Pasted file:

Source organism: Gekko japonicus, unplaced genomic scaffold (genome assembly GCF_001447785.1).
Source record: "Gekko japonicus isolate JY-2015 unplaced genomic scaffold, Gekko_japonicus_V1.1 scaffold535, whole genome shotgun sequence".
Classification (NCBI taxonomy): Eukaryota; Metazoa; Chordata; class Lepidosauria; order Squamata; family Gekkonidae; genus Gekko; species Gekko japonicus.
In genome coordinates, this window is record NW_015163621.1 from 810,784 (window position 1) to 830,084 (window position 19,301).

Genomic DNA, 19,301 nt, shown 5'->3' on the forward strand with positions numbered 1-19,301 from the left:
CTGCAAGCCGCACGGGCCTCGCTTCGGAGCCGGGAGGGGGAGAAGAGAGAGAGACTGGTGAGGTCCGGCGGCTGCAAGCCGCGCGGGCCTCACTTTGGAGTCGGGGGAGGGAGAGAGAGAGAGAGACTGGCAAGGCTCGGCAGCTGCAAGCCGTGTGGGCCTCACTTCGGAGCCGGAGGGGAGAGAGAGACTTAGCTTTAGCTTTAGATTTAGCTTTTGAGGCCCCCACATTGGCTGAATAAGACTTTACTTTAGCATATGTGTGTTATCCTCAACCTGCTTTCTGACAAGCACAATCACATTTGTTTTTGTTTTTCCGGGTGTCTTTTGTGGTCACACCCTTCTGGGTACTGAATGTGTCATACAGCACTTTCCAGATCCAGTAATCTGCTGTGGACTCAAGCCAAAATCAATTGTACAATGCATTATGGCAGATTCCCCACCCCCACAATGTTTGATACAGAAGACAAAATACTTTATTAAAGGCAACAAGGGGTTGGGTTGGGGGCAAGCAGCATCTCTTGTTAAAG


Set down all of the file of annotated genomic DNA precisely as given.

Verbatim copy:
Source organism: Gekko japonicus, unplaced genomic scaffold (genome assembly GCF_001447785.1).
Source record: "Gekko japonicus isolate JY-2015 unplaced genomic scaffold, Gekko_japonicus_V1.1 scaffold535, whole genome shotgun sequence".
Classification (NCBI taxonomy): Eukaryota; Metazoa; Chordata; class Lepidosauria; order Squamata; family Gekkonidae; genus Gekko; species Gekko japonicus.
In genome coordinates, this window is record NW_015163621.1 from 810,784 (window position 1) to 830,084 (window position 19,301).

Genomic DNA, 19,301 nt, shown 5'->3' on the forward strand with positions numbered 1-19,301 from the left:
CTGCAAGCCGCACGGGCCTCGCTTCGGAGCCGGGAGGGGGAGAAGAGAGAGAGACTGGTGAGGTCCGGCGGCTGCAAGCCGCGCGGGCCTCACTTTGGAGTCGGGGGAGGGAGAGAGAGAGAGAGACTGGCAAGGCTCGGCAGCTGCAAGCCGTGTGGGCCTCACTTCGGAGCCGGAGGGGAGAGAGAGACTTAGCTTTAGCTTTAGATTTAGCTTTTGAGGCCCCCACATTGGCTGAATAAGACTTTACTTTAGCATATGTGTGTTATCCTCAACCTGCTTTCTGACAAGCACAATCACATTTGTTTTTGTTTTTCCGGGTGTCTTTTGTGGTCACACCCTTCTGGGTACTGAATGTGTCATACAGCACTTTCCAGATCCAGTAATCTGCTGTGGACTCAAGCCAAAATCAATTGTACAATGCATTATGGCAGATTCCCCACCCCCACAATGTTTGATACAGAAGACAAAATACTTTATTAAAGGCAACAAGGGGTTGGGTTGGGGGCAAGCAGCATCTCTTGTTAAAG